The project - scheduled for completion in 2015 - will create 588 jobs per year for the first four years of design and construction.  Once initiated, the new service is expected to increase business activity at $25 million per year. [...]

The new Chicago - Quad Cities - Iowa City route will provide two daily round-trips and carry trains traveling at speeds up to 79 miles per hour (mph) with an expected trip time of less than 5 hours.  The long-term vision for the line includes expanding the frequency of trains to offer more than two daily round-trip trains; extending the route; and making additional infrastructure investments to increase speeds from 79 mph to 90 mph, or even 110 mph.

Today's news is a pleasant surprise. Although Governor Chet Culver and several members of Congress strongly advocated for expanding passenger rail in Iowa, the U.S. Department of Transportation did not fund an earlier grant request supporting Amtrak routes between Chicago and Iowa City and Chicago and Dubuque.

A 2008 Amtrak feasibility study on passenger rail from Iowa City to the Quad Cities estimated annual ridership on the route at "about 187,000 passengers, based on two daily round-trips and if improvements are made allowing maximum speeds of 79 mph." Typical passenger trains reach maximum speeds of 79 mph; anything faster than 110 mph is considered "high-speed rail."

More details on today's announced funding are in the full statement from Harkin's office, which I've posted after the jump. The Quad-City Rail Coalition website has additional background information on the proposed route. Central Iowa business and political leaders hope a Chicago-Iowa City passenger rail link could eventually be extended through Des Moines to the Council Bluffs-Omaha metro area.

UPDATE: I've added a press release from the governor's office with more details. It states that first-year ridership on the route between Iowa City and Chicago is projected at 246,800.

TUESDAY UPDATE: Senator Chuck Grassley also expressed support for this passenger rail link: "You're finding a situation where, connected with the problems of Homeland Security, the problems of terrorists on airplanes, the fact that airlines are having trouble providing the service they used to provide, alternative service like rail service is something that, at least on a regional basis, is going to pay off."

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Feds give no money for passenger rail to Iowa City

The Des Moines Register's William Petroski reports today that the Obama administration declined requests for federal money to support Amtrak routes between Chicago and Iowa City and between Chicago and Dubuque.

A list of grants issued Wednesday night by the White House shows that Iowa will receive only $18 million in federal railroad passenger money. This includes $1 million to study a proposed passenger train that would run daily between Chicago and Omaha, including stops in the Quad Cities, Iowa City and Des Moines.

The remaining $17 million will be used to install four remote- controlled powered crossovers on the BNSF Railway tracks in the Ottumwa area. This will reduce travel times and improve on-time performance on Amtrak's existing California Zephyr train that runs across southern Iowa, federal officials said.

Iowa and Illinois officials had sought $256 million in federal funds for the Chicago to Iowa City route, which would go through the Quad Cities, and $139 million for the Chicago to Dubuque route.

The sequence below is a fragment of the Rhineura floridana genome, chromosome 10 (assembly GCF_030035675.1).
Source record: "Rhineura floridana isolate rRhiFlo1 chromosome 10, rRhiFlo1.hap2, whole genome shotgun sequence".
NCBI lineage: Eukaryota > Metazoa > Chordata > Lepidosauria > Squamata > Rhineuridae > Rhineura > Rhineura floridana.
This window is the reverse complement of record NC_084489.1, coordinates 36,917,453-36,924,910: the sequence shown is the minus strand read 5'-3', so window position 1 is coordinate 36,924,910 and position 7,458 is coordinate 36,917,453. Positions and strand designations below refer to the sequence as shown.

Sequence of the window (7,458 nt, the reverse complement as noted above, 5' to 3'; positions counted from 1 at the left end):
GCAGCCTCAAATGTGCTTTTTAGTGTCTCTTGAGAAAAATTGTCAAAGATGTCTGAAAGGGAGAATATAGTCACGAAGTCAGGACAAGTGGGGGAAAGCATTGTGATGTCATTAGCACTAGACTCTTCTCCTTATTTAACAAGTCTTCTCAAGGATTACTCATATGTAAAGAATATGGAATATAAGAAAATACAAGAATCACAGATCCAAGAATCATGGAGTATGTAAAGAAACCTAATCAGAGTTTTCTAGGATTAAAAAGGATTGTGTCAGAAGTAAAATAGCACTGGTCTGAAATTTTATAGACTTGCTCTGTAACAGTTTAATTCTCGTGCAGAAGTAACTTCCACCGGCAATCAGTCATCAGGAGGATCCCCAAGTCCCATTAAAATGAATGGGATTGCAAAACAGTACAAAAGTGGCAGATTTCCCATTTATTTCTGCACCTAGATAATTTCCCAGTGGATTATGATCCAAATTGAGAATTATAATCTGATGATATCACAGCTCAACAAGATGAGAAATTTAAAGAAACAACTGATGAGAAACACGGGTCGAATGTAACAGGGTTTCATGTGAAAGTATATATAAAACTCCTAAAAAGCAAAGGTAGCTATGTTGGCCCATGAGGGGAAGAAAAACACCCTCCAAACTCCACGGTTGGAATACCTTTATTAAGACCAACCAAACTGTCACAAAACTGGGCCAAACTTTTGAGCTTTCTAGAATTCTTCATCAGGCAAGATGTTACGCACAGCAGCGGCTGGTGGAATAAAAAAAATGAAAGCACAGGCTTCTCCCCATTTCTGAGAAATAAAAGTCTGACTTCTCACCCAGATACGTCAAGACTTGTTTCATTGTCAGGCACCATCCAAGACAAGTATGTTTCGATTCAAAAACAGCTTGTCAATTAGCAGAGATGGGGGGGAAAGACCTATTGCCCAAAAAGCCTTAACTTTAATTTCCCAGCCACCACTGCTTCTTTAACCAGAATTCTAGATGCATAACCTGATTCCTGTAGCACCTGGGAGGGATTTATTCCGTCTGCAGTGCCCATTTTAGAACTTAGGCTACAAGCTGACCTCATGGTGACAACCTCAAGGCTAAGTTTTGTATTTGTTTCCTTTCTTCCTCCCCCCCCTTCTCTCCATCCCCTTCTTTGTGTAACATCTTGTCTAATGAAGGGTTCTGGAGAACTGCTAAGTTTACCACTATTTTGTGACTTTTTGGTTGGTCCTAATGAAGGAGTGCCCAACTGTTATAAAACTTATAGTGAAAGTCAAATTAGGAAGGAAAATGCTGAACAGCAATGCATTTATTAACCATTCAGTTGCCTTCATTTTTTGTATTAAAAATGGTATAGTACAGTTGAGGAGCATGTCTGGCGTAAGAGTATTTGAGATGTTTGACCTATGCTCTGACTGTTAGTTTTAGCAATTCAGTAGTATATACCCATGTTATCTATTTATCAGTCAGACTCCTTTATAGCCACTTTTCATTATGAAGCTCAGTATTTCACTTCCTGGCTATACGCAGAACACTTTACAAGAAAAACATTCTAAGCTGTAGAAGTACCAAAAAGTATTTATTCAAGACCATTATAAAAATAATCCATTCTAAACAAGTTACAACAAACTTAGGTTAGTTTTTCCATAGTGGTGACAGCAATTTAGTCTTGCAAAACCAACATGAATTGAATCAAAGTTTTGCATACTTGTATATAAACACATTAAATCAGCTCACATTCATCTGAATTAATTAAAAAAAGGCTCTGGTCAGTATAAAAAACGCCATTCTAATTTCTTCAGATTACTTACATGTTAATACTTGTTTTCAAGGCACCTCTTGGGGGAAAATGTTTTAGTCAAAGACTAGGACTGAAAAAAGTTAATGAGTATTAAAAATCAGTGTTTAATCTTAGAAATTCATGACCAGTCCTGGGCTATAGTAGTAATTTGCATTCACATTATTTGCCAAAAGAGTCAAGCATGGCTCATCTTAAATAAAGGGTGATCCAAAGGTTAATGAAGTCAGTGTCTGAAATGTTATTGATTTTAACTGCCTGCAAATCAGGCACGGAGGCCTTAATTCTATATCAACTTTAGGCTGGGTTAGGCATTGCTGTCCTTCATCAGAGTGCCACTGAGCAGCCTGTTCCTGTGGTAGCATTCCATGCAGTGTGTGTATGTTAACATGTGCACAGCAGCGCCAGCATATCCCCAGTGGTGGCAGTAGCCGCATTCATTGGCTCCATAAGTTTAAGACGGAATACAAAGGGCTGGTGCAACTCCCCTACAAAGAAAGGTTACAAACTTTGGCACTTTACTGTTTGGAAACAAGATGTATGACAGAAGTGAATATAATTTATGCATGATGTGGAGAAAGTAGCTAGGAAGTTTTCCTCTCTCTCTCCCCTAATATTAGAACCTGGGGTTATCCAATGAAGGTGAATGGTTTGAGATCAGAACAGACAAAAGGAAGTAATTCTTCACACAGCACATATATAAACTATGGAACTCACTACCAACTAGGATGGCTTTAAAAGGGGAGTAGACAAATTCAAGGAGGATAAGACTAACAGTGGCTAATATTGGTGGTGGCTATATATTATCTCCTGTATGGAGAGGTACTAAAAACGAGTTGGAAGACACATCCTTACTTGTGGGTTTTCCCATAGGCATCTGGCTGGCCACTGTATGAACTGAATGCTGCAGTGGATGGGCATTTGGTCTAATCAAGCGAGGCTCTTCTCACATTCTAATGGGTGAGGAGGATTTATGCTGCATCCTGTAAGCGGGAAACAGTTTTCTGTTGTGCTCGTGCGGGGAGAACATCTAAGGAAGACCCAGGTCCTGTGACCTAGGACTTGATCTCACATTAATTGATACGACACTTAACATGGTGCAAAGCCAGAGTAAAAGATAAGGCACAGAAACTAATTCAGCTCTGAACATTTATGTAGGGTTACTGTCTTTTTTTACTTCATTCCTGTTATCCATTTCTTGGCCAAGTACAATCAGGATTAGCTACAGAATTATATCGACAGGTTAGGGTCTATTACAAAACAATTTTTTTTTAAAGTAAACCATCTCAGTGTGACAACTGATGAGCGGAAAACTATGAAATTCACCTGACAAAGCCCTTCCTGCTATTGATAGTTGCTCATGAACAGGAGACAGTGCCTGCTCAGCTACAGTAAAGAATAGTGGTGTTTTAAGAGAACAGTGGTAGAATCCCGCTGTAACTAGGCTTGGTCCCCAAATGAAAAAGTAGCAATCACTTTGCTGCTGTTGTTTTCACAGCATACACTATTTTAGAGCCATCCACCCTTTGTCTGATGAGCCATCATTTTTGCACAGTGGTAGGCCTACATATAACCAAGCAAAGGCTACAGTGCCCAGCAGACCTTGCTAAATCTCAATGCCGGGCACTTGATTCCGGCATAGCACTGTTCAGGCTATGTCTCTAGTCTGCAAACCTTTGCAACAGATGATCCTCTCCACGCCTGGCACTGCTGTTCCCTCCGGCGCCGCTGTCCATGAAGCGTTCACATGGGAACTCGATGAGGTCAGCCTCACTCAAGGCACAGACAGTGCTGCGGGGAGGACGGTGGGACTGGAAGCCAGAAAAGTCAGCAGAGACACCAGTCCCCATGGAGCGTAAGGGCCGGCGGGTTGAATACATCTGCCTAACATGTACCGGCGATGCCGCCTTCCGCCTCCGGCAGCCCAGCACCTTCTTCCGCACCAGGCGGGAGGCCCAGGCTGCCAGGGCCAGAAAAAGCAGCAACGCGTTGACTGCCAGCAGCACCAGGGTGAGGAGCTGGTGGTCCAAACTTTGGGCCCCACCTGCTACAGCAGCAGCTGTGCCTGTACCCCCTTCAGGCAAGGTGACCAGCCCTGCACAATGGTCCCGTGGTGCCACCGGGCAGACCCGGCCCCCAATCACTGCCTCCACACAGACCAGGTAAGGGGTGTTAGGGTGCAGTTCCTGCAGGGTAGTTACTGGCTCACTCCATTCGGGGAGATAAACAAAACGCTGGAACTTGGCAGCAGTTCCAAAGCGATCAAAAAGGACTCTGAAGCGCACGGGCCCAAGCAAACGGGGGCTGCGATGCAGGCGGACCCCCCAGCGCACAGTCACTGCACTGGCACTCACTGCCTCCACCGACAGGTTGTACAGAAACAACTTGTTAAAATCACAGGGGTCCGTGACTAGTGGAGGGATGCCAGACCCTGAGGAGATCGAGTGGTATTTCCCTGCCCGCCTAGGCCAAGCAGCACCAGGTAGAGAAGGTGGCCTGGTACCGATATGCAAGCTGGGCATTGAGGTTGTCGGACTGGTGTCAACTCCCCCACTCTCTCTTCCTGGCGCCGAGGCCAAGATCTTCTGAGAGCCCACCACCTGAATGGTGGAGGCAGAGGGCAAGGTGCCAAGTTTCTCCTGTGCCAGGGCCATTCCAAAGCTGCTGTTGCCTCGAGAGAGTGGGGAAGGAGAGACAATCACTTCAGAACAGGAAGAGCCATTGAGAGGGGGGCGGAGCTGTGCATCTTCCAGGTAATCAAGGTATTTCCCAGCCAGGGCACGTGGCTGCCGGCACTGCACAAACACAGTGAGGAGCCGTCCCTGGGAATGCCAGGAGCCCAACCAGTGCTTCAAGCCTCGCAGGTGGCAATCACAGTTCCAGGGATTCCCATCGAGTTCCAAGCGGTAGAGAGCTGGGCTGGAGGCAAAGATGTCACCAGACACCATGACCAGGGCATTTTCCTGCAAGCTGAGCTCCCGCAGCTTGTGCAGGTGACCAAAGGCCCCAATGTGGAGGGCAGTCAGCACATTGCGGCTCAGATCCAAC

Dubuque and the Quad Cities may get passenger rail despite today's disappointing news:

Even without the federal money, Illinois officials expect to begin Amtrak service between Chicago and Dubuque and Chicago and the Quad Cities, possibly within two years, officials said. That's because Illinois Gov. Pat Quinn signed a $31 billion capital construction package last year to ensure the rail expansion.

But the federal grants would have bolstered both projects and would have assured the extension of the train service to Iowa City, and possibly eventually to Des Moines, officials said.

A feasibility study from 2008 showed promising numbers for an Amtrak route connecting Iowa City to the Quad Cities. A huge number of University of Iowa students are from the Chicago area, and many people living in that region of Iowa travel to Chicago for business or entertainment.

In comments to the Des Moines Reigster, Davenport Mayor Bill Gluba predicted yesterday that the Chicago to Iowa City train would receive some federal funding by 2013, even if the current grant request was denied. I hope he turns out to be right.

UPDATE: Governor Chet Culver's response to this news is after the jump.

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A few links on passenger rail and transportation policy

Governor Chet Culver rode a train from Iowa City to Chicago Sunday, promoting passenger rail links en route to the Midwest High Speed Rail Summit, which starts Monday.  

After the jump I've posted some news relating to passenger rail in Iowa and nationwide, including a follow-up on Congressman Tom Latham's attempt to transfer funds from high-speed rail to the highway fund.

UPDATE: From the governor's office on July 27:

Governor Chet Culver and Governor Pat Quinn today signed a Memorandum of Understanding to coordinate efforts by Iowa and Illinois to establish passenger rail service from Chicago to Dubuque and from Chicago to the Quad Cities and Iowa City.

In addition, Governor Culver joined leaders from eight states who signed a Memorandum of Understanding in support of regional high-speed rail. That agreement includes, as a key goal, extending passenger service from Iowa City to Des Moines and on to Omaha. [...]

Following the signing of the eight-state high-speed rail agreement, Iowa and Illinois officials signed a separate agreement that spells out action to be taken by the transportation departments in both states.

Click here and scroll down to find links to the rail agreements signed in Chicago on July 27.